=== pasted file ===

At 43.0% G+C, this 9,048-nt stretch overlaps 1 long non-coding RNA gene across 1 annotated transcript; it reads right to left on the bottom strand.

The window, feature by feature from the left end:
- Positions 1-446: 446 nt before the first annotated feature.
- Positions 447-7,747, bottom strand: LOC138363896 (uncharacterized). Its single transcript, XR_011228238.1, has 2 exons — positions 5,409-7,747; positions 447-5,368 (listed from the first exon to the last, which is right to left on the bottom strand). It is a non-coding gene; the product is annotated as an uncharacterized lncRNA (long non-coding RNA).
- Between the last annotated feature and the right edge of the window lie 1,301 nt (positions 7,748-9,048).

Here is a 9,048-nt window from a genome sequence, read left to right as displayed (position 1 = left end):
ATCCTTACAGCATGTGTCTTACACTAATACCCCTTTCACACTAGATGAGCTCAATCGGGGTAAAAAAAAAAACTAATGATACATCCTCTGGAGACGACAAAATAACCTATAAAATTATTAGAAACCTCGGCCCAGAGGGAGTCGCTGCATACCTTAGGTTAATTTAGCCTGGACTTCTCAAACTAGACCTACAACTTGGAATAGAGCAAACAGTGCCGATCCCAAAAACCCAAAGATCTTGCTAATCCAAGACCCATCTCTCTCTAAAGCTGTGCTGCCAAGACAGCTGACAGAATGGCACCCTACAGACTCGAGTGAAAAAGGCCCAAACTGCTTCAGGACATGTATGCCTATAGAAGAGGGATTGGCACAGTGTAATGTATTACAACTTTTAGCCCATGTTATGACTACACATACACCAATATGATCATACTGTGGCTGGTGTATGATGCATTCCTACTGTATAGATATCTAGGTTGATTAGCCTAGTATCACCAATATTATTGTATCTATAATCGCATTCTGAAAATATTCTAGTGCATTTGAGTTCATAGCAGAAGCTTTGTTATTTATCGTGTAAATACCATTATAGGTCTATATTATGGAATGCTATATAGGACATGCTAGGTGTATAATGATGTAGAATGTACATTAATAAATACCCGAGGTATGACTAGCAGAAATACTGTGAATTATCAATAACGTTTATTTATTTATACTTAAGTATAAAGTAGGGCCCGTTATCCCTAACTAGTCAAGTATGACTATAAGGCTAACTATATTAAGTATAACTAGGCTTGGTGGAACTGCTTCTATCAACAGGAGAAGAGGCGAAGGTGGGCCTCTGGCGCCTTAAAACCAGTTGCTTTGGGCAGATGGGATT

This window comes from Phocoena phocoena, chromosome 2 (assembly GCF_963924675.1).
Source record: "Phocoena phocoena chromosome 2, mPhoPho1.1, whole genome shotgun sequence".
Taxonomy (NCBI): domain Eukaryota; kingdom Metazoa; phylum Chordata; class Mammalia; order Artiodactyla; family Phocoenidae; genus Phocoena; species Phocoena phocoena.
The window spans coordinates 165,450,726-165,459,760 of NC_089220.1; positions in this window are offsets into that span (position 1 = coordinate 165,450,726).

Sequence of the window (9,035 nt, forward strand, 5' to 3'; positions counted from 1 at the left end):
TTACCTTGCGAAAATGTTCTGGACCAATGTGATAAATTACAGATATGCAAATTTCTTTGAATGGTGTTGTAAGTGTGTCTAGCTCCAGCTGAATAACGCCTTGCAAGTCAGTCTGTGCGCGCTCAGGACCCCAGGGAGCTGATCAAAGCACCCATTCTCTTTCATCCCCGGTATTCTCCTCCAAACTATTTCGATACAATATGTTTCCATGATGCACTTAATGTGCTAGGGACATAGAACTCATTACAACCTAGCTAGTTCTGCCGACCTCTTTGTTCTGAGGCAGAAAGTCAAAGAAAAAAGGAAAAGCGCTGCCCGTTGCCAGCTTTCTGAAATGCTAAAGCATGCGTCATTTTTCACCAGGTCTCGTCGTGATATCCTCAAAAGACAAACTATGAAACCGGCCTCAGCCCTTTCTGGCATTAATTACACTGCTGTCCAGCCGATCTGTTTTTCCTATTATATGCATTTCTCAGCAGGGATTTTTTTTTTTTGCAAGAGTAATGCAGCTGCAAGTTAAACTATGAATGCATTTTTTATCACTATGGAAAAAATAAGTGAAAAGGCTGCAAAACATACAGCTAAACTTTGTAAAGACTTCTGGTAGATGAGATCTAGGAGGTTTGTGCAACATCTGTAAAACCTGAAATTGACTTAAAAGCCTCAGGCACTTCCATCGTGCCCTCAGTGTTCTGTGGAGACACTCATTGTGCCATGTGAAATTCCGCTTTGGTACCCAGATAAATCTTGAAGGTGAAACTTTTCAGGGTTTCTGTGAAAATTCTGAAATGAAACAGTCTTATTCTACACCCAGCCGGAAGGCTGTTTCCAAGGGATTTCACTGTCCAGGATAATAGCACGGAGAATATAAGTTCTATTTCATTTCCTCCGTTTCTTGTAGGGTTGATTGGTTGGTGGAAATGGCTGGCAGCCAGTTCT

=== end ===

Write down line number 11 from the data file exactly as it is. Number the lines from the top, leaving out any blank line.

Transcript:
The window spans coordinates 165,450,726-165,459,760 of NC_089220.1; positions in this window are offsets into that span (position 1 = coordinate 165,450,726).